A computerized personality test

Sam Smith, 1964 – They’ve got a computer up at the Mayo Clinic that takes a patient’s answers to 550 true-false questions and uses the information to indicate whether he should see a psychiatrist. The machine comes up with diagnoses such as: “Patient is probably somewhat eccentric, seclusive and withdrawn. Has many internal conflicts. Consider psychiatric evaluation.”

And, according to a news report, “it picks out not only the patient in mental trouble but can also print: “Patient quite well organized in thinking. Follows instructions.’ ”

It is, I suppose, to be expected of a creature of the machine age that it scorn eccentricity, seclusion, withdrawal and internal conflicts in favor of “following instructions.” It lives a life without philosophical or moral complexity so it is only natural that it believe we should also.

The computer makes its judgment based on the results of the true-false test, called the Minnesota Multiphasic Personality Inventory. Faithfully obeying instructions, the question never arises in its transistorized mind that men who invent tests called the Minnesota Multiphasic Personality Inventory may not be the best qualified to judge the thinking processes of others. The thought never occurs to it that some people prefer the company of interesting eccentrics to that of jargon-ridden psychologists.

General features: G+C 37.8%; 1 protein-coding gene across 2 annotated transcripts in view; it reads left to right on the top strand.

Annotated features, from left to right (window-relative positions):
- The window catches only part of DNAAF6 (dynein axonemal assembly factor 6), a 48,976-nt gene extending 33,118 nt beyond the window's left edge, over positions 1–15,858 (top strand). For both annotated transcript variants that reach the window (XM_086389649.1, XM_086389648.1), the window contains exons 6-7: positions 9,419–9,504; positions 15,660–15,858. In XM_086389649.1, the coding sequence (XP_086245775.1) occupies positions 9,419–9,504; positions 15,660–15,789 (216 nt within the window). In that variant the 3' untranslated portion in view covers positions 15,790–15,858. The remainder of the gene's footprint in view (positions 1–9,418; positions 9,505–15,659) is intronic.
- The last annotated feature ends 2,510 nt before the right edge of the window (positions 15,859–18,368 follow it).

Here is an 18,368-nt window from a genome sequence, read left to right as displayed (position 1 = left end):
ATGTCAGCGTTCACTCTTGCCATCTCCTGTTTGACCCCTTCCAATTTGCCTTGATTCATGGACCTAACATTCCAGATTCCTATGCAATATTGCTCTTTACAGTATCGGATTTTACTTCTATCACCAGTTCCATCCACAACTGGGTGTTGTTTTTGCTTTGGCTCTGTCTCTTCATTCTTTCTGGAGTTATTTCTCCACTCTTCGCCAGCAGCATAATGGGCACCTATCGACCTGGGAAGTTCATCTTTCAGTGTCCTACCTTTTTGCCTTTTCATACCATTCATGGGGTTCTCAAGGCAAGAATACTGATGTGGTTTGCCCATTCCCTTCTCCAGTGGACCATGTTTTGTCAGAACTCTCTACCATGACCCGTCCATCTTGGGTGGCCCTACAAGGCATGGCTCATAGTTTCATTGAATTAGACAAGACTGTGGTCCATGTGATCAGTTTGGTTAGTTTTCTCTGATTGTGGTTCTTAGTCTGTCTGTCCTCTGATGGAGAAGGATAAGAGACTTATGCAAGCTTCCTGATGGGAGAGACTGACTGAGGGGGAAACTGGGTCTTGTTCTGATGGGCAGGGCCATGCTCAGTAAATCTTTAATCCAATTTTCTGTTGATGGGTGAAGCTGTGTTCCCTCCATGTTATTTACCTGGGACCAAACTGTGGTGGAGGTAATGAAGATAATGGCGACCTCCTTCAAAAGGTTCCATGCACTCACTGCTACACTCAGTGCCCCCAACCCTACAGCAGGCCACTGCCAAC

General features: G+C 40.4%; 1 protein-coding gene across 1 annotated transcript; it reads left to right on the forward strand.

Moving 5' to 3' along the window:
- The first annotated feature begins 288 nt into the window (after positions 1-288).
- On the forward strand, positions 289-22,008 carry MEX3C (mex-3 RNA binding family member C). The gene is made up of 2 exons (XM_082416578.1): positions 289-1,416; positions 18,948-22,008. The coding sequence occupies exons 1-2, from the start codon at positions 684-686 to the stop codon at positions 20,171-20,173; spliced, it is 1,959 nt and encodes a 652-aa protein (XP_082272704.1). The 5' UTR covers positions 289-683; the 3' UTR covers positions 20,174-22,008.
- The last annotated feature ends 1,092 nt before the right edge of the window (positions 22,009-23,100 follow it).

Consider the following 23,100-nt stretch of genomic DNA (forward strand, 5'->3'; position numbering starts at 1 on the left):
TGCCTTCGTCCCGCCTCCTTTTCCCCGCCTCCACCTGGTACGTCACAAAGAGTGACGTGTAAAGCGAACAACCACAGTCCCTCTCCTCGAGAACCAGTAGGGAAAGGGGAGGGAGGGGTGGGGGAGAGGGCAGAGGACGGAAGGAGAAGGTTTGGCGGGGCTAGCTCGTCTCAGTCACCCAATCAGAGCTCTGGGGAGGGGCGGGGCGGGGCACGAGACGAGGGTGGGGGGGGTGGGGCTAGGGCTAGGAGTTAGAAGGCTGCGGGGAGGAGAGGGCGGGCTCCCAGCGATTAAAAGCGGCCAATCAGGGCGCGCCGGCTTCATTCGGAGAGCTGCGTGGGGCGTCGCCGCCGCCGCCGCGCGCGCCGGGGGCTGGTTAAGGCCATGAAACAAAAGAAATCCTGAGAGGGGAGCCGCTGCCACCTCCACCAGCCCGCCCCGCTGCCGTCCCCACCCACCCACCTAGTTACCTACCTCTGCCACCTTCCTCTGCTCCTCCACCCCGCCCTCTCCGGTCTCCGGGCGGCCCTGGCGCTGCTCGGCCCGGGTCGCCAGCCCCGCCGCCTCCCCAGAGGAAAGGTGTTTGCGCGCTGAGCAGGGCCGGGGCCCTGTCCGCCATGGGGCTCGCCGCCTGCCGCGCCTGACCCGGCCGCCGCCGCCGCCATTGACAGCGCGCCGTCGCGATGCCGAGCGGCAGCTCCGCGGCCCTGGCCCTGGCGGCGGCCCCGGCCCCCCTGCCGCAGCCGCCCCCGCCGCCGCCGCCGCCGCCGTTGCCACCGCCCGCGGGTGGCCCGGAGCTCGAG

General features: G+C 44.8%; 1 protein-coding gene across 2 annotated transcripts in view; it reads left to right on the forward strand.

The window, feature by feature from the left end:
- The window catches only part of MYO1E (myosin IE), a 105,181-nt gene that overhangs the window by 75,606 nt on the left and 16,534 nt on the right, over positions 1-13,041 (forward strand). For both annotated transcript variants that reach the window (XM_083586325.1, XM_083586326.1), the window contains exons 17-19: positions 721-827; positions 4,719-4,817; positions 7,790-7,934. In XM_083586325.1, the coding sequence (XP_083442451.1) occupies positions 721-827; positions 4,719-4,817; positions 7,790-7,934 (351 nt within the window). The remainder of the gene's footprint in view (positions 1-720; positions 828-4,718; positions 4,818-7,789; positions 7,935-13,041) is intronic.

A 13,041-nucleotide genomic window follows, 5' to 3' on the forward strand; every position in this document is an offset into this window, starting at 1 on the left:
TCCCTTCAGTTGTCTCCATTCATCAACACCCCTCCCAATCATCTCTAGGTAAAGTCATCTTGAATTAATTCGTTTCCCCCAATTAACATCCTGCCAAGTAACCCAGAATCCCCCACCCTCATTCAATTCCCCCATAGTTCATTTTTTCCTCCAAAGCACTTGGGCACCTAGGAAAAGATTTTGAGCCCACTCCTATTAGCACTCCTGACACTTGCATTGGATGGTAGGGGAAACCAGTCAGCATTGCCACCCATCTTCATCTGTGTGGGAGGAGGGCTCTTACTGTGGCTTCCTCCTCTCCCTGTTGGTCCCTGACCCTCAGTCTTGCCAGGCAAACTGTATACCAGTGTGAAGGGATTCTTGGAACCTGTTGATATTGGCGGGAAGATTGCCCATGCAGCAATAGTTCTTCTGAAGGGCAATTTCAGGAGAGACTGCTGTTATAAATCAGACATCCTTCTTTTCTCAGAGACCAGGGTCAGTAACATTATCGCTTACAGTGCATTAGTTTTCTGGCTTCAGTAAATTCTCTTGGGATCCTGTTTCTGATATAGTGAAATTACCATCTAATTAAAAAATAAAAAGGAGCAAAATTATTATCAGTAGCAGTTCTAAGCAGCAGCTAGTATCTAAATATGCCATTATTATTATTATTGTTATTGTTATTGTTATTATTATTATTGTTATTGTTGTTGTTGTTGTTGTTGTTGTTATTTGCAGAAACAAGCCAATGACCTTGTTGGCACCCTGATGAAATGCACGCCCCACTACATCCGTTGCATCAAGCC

I would recommend that the doctors at Mayo not take this machine too seriously. I suspect it of jealousy. It couldn’t be eccentric if it wanted to. They’d have an IBM repairman down there within minutes and soon it would be happily following instructions again. It knows no internal conflict arid thus is totally incapable of speculative thinking and critical examination of itself and the world. It cannot make a Thoreauan withdrawal while doctors are shoving thousands of Minnesota Multiphasic Personality Inventories through it.

In brief, my diagnosis is this: This machine suffers from extreme anxiety transferred and rationalized through a subconscious degradation of the human being whom it secretly ad- mires but feels incapable of emulating. Further, there is reason to believe that the machine has a serious neurosis brought on by its sexual impotence. Consider psychiatric evaluation.

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